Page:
County Executive Marc Elrich and senior county officials said Wednesday they are not concerned about the omicron coronavirus variant, but are monitoring the situation and waiting for more data on how it is different from other strains.
“I think the universal statement from scientists who I trust and respect is that this calls for some prudence, but not panic,” Assistant Chief Administrative Officer Earl Stoddard told reporters at a news briefing.
Elrich said he has directed health officials to look at personal protective equipment inventories, just in case there is another surge of cases due to the omicron variant.
According to the World Health Organization, the omicron variant was first discovered in South Africa late last month. The first case in the United States has been detected in California, the Centers for Disease Control and Prevention said Wednesday.
Stoddard and James Bridgers, the county’s acting health officer, told reporters that the county will be reviewing more data on omicron in the next few weeks on its transmissibility and how sick it makes people versus the original strain and other variants.
Bridgers said data from medical journals and other literature indicate that the omicron variant is “highly transmissible,” but it’s hard to draw many other conclusions than that. Stoddard agreed.
“The literature right now is very interesting to try and read, because everyone’s trying to draw some greater conclusion from very limited data sets. And I would caution against us doing that,” Stoddard said.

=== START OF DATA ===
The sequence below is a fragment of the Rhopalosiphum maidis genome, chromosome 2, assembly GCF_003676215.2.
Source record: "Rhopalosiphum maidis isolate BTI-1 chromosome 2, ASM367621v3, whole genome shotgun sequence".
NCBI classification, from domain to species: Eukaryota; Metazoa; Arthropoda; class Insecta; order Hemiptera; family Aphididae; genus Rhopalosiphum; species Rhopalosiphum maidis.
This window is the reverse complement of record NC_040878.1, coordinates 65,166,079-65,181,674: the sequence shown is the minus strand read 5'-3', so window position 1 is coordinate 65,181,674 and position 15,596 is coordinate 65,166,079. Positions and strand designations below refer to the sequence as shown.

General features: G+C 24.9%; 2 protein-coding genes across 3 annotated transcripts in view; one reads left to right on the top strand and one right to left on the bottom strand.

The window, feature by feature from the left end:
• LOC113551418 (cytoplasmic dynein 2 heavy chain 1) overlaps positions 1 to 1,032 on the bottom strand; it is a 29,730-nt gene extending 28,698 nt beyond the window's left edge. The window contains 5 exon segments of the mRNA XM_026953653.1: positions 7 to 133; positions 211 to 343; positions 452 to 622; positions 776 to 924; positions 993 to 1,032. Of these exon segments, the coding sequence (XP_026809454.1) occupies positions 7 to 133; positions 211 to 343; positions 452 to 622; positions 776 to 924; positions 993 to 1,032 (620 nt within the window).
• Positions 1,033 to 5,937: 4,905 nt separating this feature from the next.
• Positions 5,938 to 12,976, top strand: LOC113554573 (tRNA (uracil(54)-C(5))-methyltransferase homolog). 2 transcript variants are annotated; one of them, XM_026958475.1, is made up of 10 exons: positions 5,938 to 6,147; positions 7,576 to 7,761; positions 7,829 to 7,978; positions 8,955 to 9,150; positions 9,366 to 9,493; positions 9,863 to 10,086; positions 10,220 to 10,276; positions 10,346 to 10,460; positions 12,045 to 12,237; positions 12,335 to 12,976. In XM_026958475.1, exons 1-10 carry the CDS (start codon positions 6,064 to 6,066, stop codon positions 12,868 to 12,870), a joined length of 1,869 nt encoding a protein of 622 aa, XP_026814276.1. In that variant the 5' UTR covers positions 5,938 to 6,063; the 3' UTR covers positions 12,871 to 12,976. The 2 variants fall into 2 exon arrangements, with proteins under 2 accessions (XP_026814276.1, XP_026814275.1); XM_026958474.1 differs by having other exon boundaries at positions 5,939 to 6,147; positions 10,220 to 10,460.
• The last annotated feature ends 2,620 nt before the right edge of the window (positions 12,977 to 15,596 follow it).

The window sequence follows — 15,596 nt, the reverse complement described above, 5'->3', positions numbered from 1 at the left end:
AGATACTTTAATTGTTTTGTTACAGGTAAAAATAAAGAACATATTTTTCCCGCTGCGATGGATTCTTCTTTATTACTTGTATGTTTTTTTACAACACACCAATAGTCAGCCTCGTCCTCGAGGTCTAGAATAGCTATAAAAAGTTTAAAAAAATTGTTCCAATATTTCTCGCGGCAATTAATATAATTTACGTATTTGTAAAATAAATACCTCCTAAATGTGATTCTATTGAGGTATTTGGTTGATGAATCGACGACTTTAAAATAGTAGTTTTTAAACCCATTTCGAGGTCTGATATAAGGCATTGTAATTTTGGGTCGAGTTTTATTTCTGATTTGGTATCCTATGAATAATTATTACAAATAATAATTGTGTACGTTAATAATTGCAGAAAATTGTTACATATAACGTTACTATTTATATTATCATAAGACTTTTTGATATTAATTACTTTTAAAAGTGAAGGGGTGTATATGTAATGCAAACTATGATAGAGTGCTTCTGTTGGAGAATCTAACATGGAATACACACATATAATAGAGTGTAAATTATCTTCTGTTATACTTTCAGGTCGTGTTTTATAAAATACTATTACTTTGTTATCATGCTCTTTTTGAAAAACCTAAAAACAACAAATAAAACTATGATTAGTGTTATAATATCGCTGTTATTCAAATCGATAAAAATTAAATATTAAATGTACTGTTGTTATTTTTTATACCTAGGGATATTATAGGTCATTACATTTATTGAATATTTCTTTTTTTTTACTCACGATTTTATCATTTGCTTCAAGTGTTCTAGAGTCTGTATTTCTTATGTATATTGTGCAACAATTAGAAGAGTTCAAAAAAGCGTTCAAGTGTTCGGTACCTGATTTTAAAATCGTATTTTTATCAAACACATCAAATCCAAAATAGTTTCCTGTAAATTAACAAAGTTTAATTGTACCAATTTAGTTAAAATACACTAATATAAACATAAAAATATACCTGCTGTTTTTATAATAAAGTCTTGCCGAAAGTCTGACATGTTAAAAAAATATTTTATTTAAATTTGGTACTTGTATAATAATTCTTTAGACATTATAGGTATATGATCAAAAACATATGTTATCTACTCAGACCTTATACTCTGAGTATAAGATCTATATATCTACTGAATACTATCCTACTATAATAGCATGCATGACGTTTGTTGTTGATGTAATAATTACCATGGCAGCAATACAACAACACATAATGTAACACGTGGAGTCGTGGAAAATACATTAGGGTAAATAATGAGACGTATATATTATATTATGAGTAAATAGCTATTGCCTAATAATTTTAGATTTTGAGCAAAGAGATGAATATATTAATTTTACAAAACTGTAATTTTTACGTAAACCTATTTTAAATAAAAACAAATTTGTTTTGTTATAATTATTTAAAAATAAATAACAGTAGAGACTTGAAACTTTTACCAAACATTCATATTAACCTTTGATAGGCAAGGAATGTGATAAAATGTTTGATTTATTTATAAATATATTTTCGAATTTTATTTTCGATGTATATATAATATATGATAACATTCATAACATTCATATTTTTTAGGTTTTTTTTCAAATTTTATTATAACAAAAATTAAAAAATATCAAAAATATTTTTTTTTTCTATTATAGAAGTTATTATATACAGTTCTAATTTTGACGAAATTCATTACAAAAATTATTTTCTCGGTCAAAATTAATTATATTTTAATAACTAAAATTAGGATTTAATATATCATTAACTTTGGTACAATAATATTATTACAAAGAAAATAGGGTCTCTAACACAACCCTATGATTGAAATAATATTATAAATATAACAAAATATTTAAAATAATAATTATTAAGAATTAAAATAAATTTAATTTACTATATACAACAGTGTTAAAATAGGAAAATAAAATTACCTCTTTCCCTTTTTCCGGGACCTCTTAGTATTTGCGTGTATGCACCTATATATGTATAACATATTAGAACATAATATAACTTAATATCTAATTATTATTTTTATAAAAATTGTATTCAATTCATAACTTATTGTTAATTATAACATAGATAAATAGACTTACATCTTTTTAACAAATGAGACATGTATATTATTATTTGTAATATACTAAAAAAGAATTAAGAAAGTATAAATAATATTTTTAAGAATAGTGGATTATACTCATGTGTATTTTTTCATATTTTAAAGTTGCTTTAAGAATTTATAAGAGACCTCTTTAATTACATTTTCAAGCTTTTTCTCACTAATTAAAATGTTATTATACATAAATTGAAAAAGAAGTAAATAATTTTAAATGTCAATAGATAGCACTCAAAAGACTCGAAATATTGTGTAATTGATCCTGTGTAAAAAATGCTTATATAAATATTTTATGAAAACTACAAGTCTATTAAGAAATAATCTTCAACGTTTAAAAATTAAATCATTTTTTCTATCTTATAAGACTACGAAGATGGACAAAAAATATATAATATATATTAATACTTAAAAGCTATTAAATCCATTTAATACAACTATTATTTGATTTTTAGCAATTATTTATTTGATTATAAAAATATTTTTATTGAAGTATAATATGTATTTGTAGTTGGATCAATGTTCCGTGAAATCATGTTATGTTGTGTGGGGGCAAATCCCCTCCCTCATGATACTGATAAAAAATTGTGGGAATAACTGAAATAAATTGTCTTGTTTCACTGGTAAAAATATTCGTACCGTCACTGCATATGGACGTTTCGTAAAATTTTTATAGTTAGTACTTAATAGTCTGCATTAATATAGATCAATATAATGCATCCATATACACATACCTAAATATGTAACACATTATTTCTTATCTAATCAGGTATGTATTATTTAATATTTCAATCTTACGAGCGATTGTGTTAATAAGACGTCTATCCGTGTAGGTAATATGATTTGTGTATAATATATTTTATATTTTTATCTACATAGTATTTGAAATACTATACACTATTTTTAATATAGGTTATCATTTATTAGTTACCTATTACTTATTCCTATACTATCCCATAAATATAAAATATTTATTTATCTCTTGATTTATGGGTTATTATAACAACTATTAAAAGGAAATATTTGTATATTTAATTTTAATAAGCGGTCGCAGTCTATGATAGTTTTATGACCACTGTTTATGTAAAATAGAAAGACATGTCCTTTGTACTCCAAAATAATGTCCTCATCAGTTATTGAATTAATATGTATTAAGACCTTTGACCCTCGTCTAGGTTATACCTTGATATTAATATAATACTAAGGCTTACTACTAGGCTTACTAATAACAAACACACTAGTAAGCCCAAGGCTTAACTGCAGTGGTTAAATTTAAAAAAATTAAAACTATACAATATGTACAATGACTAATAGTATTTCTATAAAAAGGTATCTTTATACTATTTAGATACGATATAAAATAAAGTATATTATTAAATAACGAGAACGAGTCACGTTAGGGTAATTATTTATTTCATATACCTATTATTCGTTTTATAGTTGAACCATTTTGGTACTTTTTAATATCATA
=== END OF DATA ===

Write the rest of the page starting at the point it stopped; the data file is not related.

Elrich, Bridgers and Stoddard urged residents to remain vigilant and practice good habits in trying to prevent the spread of the virus: frequently washing hands, physical distancing when possible in indoor spaces and getting vaccinated — including a booster shot — against the coronavirus.
All residents 18 and older are eligible for a booster, and can get any kind of vaccine: Pfizer, Moderna, and Johnson and Johnson.
Those who got the two-dose Pfizer and Moderna vaccine can get their booster six months after their second dose. Those who got Johnson and Johnson can get a booster two months after.
Elrich and health officials urged patience as scientists work to learn more about omicron, and how it might be different than other strains of the coronavirus.
“We want you to enjoy this holiday season and we don’t want to see this virus getting out of containment, to be a bigger problem than it otherwise might be,” Elrich said. “We’re gonna know a lot more over the next two or three weeks. So stay tuned.”
Steve Bohnel can be reached at email@example.com